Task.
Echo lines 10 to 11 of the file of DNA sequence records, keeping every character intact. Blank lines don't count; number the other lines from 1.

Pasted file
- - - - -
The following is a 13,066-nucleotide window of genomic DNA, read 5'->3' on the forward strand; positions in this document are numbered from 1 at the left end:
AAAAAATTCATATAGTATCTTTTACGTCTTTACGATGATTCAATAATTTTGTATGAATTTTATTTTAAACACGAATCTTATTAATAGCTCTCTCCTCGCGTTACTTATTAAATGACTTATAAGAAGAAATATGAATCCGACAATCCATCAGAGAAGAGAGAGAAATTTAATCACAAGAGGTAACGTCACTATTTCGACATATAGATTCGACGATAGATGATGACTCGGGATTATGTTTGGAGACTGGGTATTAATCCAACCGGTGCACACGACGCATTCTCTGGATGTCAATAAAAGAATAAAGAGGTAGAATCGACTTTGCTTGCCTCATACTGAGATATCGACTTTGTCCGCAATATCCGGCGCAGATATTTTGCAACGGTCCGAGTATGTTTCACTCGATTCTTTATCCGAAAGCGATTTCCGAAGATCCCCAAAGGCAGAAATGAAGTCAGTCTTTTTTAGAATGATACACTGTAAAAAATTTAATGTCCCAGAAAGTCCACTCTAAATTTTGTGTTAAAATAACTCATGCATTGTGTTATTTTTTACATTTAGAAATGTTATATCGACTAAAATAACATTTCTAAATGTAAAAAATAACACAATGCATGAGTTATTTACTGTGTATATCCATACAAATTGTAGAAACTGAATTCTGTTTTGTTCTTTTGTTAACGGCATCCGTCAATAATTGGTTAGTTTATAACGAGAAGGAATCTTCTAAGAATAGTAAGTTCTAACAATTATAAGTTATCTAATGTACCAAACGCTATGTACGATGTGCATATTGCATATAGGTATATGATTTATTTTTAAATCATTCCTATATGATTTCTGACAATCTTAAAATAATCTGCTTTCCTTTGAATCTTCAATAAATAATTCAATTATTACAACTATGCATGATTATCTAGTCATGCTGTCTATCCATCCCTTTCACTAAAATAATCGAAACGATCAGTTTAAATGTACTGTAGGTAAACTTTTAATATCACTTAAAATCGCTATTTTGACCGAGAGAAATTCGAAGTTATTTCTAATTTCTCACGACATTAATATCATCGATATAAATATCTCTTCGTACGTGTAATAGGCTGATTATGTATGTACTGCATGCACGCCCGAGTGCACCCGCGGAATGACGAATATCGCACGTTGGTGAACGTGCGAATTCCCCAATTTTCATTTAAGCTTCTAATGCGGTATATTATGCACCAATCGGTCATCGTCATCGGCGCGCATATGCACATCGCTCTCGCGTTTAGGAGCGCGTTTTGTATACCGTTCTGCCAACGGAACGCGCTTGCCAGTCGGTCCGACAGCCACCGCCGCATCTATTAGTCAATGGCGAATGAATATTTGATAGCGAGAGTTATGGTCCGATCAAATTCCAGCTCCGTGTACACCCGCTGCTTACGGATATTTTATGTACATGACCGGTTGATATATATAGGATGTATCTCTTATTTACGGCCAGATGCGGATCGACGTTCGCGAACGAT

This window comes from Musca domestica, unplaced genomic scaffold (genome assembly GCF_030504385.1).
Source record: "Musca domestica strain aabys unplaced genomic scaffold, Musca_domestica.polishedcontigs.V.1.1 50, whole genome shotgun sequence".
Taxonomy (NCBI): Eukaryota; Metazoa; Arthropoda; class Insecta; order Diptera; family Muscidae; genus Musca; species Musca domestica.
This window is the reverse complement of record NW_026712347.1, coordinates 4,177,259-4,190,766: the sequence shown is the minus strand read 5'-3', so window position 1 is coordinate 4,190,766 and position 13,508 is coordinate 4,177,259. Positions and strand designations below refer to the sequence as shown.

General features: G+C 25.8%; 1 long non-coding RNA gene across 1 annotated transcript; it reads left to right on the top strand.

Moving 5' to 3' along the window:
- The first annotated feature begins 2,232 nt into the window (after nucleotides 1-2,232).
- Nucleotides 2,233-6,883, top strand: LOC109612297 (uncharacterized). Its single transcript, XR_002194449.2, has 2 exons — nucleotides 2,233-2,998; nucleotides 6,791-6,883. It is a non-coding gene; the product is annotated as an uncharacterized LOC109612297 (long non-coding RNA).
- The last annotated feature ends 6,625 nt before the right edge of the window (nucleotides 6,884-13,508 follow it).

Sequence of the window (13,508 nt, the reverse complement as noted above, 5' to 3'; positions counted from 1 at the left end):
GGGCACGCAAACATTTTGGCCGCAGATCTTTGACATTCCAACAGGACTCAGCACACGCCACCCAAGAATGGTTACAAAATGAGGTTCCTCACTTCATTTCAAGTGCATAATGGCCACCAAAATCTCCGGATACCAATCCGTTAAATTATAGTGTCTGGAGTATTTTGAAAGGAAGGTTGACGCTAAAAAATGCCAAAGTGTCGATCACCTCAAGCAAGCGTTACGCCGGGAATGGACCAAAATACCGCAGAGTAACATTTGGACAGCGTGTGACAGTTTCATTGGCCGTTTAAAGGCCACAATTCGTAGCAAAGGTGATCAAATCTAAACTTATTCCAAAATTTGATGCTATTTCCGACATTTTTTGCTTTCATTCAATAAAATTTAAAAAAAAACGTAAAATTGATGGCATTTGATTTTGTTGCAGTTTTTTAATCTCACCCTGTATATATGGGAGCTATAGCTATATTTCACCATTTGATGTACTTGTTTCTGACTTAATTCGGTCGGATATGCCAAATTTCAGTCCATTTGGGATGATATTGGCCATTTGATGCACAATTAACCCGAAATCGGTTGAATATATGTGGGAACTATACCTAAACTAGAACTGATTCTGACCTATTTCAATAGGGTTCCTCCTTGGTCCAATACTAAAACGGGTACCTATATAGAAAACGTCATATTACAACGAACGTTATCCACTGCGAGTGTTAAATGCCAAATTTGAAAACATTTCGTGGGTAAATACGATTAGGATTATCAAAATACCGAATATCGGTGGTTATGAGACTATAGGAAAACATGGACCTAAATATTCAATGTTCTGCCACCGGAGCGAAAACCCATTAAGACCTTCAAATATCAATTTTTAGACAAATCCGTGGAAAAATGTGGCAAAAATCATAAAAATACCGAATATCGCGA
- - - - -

- Nucleotides 2,233-6,883, top strand: LOC109612297 (uncharacterized). Its single transcript, XR_002194449.2, has 2 exons — nucleotides 2,233-2,998; nucleotides 6,791-6,883. It is a non-coding gene; the product is annotated as an uncharacterized LOC109612297 (long non-coding RNA).
- The last annotated feature ends 6,625 nt before the right edge of the window (nucleotides 6,884-13,508 follow it).